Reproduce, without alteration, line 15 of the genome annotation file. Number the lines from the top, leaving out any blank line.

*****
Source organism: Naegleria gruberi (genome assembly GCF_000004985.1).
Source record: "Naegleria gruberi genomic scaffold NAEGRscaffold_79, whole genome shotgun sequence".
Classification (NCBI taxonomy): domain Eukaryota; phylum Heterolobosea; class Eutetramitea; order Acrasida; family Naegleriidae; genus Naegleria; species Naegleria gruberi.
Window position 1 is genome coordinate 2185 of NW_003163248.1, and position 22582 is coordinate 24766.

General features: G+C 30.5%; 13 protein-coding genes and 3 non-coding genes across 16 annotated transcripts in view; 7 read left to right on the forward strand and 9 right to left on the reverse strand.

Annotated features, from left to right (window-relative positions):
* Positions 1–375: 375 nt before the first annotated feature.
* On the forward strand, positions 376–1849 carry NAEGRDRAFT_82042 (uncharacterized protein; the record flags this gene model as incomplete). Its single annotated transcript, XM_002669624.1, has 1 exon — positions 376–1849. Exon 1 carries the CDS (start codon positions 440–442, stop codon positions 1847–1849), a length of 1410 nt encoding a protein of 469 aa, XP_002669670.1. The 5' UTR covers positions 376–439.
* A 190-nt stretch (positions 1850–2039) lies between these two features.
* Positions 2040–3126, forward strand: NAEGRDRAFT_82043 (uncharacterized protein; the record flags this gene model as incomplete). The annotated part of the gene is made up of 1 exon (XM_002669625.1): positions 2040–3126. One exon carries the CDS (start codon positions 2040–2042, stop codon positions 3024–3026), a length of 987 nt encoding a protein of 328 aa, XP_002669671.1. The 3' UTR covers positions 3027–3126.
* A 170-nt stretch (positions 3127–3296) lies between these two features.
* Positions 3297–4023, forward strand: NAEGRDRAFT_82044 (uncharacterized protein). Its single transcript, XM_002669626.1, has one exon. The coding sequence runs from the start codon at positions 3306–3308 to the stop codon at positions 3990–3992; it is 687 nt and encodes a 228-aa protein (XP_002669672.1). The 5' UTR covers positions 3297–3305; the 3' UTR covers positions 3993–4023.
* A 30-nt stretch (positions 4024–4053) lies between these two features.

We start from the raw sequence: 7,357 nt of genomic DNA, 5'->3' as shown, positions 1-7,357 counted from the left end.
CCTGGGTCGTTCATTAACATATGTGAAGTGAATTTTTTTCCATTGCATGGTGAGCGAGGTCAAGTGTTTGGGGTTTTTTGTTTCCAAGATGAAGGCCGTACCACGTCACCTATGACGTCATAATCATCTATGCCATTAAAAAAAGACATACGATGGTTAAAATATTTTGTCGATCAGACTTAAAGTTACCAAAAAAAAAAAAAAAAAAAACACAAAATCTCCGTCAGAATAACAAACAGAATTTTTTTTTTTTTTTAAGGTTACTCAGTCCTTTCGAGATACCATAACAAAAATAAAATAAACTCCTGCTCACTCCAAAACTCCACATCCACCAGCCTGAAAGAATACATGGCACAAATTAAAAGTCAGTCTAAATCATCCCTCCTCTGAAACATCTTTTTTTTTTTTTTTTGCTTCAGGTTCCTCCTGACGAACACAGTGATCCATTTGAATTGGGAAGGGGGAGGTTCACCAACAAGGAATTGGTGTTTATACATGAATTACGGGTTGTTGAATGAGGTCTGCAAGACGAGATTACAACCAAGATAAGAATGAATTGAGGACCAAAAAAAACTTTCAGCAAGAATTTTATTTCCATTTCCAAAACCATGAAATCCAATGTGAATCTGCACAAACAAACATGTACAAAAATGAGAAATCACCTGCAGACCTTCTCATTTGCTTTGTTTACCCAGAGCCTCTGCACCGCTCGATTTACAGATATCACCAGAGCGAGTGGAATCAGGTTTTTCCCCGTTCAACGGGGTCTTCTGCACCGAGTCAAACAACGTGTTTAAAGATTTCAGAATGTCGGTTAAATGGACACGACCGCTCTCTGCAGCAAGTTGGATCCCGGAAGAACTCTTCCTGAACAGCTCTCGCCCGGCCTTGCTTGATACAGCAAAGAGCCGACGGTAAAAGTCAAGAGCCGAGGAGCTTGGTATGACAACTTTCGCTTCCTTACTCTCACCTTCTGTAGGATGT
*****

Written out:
CCTGGGTCGTTCATTAACATATGTGAAGTGAATTTTTTTCCATTGCATGGTGAGCGAGGTCAAGTGTTTGGGGTTTTTTGTTTCCAAGATGAAGGCCGTACCACGTCACCTATGACGTCATAATCATCTATGCCATTAAAAAAAGACATACGATGGTTAAAATATTTTGTCGATCAGACTTAAAGTTACCAAAAAAAAAAAAAAAAAAAACACAAAATCTCCGTCAGAATAACAAACAGAATTTTTTTTTTTTTTTAAGGTTACTCAGTCCTTTCGAGATACCATAACAAAAATAAAATAAACTCCTGCTCACTCCAAAACTCCACATCCACCAGCCTGAAAGAATACATGGCACAAATTAAAAGTCAGTCTAAATCATCCCTCCTCTGAAACATCTTTTTTTTTTTTTTTTGCTTCAGGTTCCTCCTGACGAACACAGTGATCCATTTGAATTGGGAAGGGGGAGGTTCACCAACAAGGAATTGGTGTTTATACATGAATTACGGGTTGTTGAATGAGGTCTGCAAGACGAGATTACAACCAAGATAAGAATGAATTGAGGACCAAAAAAAACTTTCAGCAAGAATTTTATTTCCATTTCCAAAACCATGAAATCCAATGTGAATCTGCACAAACAAACATGTACAAAAATGAGAAATCACCTGCAGACCTTCTCATTTGCTTTGTTTACCCAGAGCCTCTGCACCGCTCGATTTACAGATATCACCAGAGCGAGTGGAATCAGGTTTTTCCCCGTTCAACGGGGTCTTCTGCACCGAGTCAAACAACGTGTTTAAAGATTTCAGAATGTCGGTTAAATGGACACGACCGCTCTCTGCAGCAAGTTGGATCCCGGAAGAACTCTTCCTGAACAGCTCTCGCCCGGCCTTGCTTGATACAGCAAAGAGCCGACGGTAAAAGTCAAGAGCCGAGGAGCTTGGTATGACAACTTTCGCTTCCTTACTCTCACCTTCTGTAGGATGT